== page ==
About 30 minutes before her performance, Zhang Xiaoqing is busy giving a sound byte to the good folks at DD in the green room of Kamani Auditorium, one of Delhi’s oldest theatre halls. The reporter asks Xiaoqing if she has a message for the Indian audience. Xiaoqing in her soft and measured tone says she hopes to learn more about the great culture of India.
The 32-year-old Kathak dancer from Beijing is part of the troupe performing at the international dance and music festival organised by the Indian Council for Cultural Relations. Naturally, there’s quite a bit of cultural diplomacy going on.
Earlier in the evening, when Xiaoqing was rehearsing the finale fusion piece with two Russian Bharatanatyam dancers, a Mexican flautist, and tabla and sitar vadaks from France, she admitted that performing in India was a bit difficult with all the last-minute changes. “In China, everything is fixed. Here, things are quite flexible. It’s quite different for me,” says Xiaoqing as she talks to one of the organisers — “I need to spend two hours with the tabla player in Bhopal tomorrow to prepare for the performance.”
Xiaoqing’s first introduction to classical Indian dance was in her childhood. It was on a TV show that Xiaoqing saw a Bharatanatyam recital. Much later she watched Rama Vaidyanathan at a concert in Beijing. “I was so touched by her performance, I couldn’t help crying. She is so immersed in the dance.” There was also Bollywood with its song-and-dance routine. “I used to imagine all Indian people as very good dancers,” says Xiaoqing with a laugh.
After dabbling with various Chinese folk dances, Xiaoqing decided to take her childhood fascination with “Indian dance” a step forward and enrolled in a Kathak class at the Indian Embassy in Beijing. It’s been five years since and Xiaoqing is slowly picking up the nuances of abhinaya (expressions) in Kathak. She speaks reverently of her guru Ashok Chakrovarty, a disciple of Birju Maharaj. The toughest part, she admits, is remembering the different types of rhythms and understanding the music and the background.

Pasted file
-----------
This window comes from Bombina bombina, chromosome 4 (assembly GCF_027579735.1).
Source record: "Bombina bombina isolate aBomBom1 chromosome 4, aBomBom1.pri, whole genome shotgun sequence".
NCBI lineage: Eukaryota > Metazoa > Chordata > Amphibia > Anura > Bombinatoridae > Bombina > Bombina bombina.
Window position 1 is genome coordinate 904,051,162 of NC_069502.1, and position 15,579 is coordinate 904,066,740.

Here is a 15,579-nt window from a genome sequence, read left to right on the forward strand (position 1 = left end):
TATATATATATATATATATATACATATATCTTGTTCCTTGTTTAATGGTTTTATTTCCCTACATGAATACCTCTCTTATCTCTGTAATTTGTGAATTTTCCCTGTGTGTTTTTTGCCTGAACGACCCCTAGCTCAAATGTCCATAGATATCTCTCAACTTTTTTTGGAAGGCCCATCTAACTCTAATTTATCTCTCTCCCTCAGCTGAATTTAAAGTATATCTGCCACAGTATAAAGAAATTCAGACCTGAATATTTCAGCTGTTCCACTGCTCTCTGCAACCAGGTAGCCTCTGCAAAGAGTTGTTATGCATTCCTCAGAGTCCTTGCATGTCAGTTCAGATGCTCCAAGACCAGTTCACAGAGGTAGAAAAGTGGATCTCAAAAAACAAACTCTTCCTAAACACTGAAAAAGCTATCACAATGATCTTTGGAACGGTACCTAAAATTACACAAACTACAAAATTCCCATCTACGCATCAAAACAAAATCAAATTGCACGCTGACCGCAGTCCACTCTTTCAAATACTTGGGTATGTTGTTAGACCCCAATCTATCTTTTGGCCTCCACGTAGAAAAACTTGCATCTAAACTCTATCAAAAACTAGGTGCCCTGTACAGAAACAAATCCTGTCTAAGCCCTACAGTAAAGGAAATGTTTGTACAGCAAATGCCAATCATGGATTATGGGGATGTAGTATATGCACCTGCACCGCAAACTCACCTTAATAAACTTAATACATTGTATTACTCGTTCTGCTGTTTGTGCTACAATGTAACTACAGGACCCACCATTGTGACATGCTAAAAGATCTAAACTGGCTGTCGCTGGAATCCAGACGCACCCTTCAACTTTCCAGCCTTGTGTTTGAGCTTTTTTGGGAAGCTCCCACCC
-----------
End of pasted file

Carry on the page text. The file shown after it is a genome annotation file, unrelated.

“In Chinese dances, especially folk forms, there’s little variation in expressions. It’s either happy or sad. In Kathak, we switch from devotion to fear to hope to love, expressing all of these emotions very swiftly. That took a bit of learning,” she says.
And does she understand the guru-shishya parampara? China, Xiaoqing says, has a tradition of respecting a teacher not just as an instructor but also as someone who teaches you a way of life.
Xiaoqing will be starting her performance with vandana and bhajan and go on to thumri and tarana. She says she likes tarana, which is pure dance, and finds thumri a bit challenging. “It is difficult to portray romance the Indian way. The expression and movement are quite different.”
Of course, she now understands the difference between Bollywood dancing and classical dance.
“Bollywood borrows elements of Kathak and Bharatanatayam but is completely different. A lot of people in China, however, feel that Bollywood is all there is to Indian dance,” she says. The Chinese though are very receptive to Kathak when Xiaoqing performs. “They find it very beautiful and young people are very interested.” Next, she would like to learn Odissi. And, of course, come to India again to learn more about its great culture.
After dabbling with various Chinese folk dances, Xiaoqing decided to take her childhood fascination with “Indian dance” a step forward and enrolled in a Kathak class... five years ago